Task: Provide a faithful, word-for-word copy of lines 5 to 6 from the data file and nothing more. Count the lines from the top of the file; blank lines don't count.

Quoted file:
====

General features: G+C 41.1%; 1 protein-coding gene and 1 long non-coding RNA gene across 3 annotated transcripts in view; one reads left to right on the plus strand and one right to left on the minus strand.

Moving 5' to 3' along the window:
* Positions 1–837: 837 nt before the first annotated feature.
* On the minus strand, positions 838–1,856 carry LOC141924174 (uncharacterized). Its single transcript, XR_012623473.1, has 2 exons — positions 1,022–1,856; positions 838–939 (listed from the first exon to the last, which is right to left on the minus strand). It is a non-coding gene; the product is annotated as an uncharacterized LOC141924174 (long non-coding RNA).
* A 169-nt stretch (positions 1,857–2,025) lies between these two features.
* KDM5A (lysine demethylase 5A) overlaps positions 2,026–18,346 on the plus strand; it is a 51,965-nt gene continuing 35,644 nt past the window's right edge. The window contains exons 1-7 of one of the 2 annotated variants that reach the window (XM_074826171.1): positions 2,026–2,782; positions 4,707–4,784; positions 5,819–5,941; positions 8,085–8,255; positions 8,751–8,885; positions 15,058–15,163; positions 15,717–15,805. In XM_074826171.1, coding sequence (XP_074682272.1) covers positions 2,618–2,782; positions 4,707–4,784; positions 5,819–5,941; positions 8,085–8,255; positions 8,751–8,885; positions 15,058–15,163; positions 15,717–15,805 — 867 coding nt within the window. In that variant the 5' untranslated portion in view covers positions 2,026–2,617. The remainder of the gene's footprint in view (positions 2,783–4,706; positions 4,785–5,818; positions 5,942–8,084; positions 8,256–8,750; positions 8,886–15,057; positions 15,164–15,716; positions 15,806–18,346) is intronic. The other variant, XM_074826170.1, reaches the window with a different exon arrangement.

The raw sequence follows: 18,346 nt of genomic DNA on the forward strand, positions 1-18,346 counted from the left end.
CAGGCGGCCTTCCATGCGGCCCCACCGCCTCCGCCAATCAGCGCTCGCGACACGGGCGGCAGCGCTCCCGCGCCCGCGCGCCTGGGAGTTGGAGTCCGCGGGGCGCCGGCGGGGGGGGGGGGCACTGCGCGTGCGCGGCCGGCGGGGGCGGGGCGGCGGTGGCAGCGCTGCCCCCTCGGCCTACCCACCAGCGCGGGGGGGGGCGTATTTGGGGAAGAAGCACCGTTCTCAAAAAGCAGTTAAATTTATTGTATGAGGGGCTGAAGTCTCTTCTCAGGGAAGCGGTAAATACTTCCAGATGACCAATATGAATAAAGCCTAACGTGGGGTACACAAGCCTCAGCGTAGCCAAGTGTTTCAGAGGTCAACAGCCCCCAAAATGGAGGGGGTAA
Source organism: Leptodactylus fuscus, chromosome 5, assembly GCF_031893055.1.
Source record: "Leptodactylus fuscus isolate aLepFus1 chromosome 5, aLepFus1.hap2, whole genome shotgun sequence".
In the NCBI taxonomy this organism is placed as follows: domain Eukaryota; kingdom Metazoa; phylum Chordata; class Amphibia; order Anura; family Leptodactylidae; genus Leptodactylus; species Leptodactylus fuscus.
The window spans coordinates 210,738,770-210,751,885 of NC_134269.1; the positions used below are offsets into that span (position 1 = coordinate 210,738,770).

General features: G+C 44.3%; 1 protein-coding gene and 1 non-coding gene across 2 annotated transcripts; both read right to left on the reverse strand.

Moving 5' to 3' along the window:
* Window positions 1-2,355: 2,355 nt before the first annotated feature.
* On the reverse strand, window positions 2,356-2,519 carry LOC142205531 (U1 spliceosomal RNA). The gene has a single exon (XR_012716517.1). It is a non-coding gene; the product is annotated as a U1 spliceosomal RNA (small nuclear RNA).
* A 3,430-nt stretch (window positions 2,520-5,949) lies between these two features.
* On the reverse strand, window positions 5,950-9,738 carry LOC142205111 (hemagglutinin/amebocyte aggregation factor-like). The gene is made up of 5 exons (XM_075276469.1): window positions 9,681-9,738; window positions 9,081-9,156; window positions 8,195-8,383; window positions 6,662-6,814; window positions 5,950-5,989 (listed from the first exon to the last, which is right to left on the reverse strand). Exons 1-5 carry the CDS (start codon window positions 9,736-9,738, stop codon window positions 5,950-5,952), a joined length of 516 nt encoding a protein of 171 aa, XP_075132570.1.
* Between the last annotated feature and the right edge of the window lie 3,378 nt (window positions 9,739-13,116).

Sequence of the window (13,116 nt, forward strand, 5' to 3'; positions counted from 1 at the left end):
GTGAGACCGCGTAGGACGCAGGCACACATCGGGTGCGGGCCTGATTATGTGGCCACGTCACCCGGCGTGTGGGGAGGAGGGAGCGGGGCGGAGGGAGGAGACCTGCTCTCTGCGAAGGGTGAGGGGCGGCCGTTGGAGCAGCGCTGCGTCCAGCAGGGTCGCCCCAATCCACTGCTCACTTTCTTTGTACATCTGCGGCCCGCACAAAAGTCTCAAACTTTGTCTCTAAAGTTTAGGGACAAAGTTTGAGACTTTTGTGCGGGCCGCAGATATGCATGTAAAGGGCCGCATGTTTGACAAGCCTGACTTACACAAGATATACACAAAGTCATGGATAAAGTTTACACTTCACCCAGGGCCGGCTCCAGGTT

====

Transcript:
* A 169-nt stretch (positions 1,857–2,025) lies between these two features.
* KDM5A (lysine demethylase 5A) overlaps positions 2,026–18,346 on the plus strand; it is a 51,965-nt gene continuing 35,644 nt past the window's right edge. The window contains exons 1-7 of one of the 2 annotated variants that reach the window (XM_074826171.1): positions 2,026–2,782; positions 4,707–4,784; positions 5,819–5,941; positions 8,085–8,255; positions 8,751–8,885; positions 15,058–15,163; positions 15,717–15,805. In XM_074826171.1, coding sequence (XP_074682272.1) covers positions 2,618–2,782; positions 4,707–4,784; positions 5,819–5,941; positions 8,085–8,255; positions 8,751–8,885; positions 15,058–15,163; positions 15,717–15,805 — 867 coding nt within the window. In that variant the 5' untranslated portion in view covers positions 2,026–2,617. The remainder of the gene's footprint in view (positions 2,783–4,706; positions 4,785–5,818; positions 5,942–8,084; positions 8,256–8,750; positions 8,886–15,057; positions 15,164–15,716; positions 15,806–18,346) is intronic. The other variant, XM_074826170.1, reaches the window with a different exon arrangement.